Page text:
We recommend this starter kit for $46. It comes with a 1 year warranty and lights can be replaced easily and inexpensively. If you go hunting for a UV Sanitizer on your own, double and triple check reviews before spending your cash.
Step 2: Get Some Silica Gel Packets
When storing or shipping your kicks, tossing one of these babies inside them keeps humidity at bay. Moisture and humidity create the breeding ground for smells and slowly eat away at the glue holding your kicks together.
For only a few bucks you can keep all your kicks fresh and strong for years to come.
Bleaching Nylon/Primeknit Upper and Tongue – The Natural Fix
Stains and yellowing are a normal part of aging kicks. Getting them white again can be difficult, especially when bleach isn’t an option. Here is an awesome way to get your kicks white again without damaging the materials. Retro 11’s, specifically concords and columbias are notorious for yellowing. This method will spiff them right up quick, easy and safe.
PRECAUTION: Perfect on beaters if possible. Until you’re comfortable with the process and ratios, it’s always better to try this out on some beater kicks. While the process is generally very safe for your kicks, it’s better to be safe than royally screw up a pair of grails.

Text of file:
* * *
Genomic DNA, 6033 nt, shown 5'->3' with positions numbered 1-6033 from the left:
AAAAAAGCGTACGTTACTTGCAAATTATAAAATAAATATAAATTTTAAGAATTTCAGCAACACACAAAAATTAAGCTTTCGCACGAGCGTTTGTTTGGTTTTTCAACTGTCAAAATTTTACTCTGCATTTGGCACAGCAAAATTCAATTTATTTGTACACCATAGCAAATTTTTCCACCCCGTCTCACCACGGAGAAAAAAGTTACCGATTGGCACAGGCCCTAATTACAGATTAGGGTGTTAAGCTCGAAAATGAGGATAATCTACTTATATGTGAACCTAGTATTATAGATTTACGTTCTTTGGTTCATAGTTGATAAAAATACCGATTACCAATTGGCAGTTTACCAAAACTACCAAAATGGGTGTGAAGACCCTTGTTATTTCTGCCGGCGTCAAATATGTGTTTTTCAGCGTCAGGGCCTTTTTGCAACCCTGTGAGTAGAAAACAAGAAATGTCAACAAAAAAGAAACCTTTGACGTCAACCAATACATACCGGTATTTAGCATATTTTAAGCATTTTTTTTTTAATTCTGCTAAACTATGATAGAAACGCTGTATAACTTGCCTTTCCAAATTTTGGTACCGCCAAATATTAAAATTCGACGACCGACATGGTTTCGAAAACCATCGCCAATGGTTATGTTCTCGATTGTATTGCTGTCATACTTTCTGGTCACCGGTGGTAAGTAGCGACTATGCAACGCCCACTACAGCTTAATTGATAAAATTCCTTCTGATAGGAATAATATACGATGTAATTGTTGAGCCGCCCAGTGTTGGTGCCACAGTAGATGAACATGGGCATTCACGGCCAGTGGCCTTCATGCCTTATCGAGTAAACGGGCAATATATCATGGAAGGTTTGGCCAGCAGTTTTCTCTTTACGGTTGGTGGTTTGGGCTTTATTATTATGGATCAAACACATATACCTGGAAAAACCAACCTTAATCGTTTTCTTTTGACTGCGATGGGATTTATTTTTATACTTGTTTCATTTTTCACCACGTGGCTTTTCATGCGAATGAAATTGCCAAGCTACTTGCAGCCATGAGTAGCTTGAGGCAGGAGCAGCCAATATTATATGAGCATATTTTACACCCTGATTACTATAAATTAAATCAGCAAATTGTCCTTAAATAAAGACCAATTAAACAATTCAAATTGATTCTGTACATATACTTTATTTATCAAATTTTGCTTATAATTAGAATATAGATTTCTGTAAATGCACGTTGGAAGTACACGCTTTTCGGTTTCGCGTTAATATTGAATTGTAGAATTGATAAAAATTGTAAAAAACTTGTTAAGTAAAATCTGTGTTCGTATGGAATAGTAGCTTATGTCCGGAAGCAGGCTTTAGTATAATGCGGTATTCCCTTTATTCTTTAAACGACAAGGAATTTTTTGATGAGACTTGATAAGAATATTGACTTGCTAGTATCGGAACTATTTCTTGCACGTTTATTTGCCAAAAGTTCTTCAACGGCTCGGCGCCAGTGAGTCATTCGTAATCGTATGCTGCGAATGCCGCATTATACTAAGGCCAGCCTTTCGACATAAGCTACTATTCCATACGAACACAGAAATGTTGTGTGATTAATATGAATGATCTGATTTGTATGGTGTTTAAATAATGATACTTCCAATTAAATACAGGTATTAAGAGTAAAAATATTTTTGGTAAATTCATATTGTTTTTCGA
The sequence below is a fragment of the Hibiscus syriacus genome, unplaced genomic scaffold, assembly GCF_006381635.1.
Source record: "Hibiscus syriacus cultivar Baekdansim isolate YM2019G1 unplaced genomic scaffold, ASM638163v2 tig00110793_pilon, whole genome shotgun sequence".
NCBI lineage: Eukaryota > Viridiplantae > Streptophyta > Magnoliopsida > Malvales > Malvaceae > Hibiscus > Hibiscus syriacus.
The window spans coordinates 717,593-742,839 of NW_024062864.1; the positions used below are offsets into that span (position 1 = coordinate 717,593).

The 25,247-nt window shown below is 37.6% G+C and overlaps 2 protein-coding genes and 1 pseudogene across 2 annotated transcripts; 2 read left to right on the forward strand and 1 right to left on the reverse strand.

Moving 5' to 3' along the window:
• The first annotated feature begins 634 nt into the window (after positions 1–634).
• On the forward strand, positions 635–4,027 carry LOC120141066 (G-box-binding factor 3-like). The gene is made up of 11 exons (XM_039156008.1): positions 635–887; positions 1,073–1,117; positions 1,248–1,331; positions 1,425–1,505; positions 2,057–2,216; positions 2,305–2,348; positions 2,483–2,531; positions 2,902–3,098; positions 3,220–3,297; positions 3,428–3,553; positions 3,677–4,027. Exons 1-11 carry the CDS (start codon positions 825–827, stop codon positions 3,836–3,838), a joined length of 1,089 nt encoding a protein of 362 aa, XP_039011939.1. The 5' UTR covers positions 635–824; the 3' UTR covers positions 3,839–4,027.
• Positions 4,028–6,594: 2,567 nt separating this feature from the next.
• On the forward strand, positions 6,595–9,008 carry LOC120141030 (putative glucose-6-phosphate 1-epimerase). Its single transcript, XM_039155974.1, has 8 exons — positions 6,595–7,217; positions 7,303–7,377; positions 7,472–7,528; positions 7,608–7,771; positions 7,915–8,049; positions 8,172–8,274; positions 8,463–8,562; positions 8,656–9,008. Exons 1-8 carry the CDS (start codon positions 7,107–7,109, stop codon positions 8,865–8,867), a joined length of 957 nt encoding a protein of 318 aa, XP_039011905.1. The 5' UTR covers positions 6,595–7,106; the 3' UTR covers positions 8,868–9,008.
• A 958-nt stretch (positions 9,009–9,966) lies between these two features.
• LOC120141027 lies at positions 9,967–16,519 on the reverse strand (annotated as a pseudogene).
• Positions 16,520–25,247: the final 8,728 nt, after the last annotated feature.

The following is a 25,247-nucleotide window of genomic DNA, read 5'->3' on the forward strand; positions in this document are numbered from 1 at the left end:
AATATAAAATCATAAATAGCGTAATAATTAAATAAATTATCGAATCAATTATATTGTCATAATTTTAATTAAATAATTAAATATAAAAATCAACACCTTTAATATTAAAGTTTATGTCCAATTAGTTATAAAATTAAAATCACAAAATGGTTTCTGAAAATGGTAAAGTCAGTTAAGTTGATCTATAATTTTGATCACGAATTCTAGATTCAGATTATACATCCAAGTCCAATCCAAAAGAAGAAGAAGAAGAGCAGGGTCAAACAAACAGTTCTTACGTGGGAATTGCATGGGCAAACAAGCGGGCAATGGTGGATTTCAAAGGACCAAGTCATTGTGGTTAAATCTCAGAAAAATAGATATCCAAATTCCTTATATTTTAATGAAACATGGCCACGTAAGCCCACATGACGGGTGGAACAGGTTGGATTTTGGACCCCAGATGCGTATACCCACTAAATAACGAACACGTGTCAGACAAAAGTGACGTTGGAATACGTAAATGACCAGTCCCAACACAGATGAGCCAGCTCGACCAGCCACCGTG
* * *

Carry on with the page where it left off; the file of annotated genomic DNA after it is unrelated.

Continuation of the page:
Step 1 – Get a cheap-o toothbrush
A clean basic soft bristled toothbrush will be needed for the process of “safe bleaching” your kicks. Don’t bother with fancy curvy, bells and whistles toothbrushes, regular-ass 1970’s toothbrushes do just fine.
Step 2 – Apply Baking Soda
Pour some baking soda into a shallow saucer. Dip your toothbrush in water, then roll gently on the baking soda. Brush in the baking soda into the nylon or primeknit. Repeat until you’re certain you’ve covered the area, then wipe off baking soda with a damp washcloth.
Step 3 – Rinse with Mixture
After wiping down the surface removing the baking soda, you need to rinse out the remainder. Mix water and white vinegar (some use lemon juice) in a 4:1 ratio into a syringe or needle bottle. Rinse out the material without soaking, then wipe down with a microfiber cloth to soak up excess liquid.
Step 4 – Sun-Dry
Drying in the sun will get the white material even whiter, removing stains and yellowing. With these steps you should be able to get your kicks white again without damaging the synthetic fibers.
And if you don’t know, now you know.
And there you have it, some of the best kept secrets for cleaning kicks. Any questions or criticisms? Comment below or hit us up on twitter, we’re happy to hear it. Everyone has their own family secrets for keeping your grails glistening and if there’s anything you’d like to share, feel free to leave a comment for the greater good.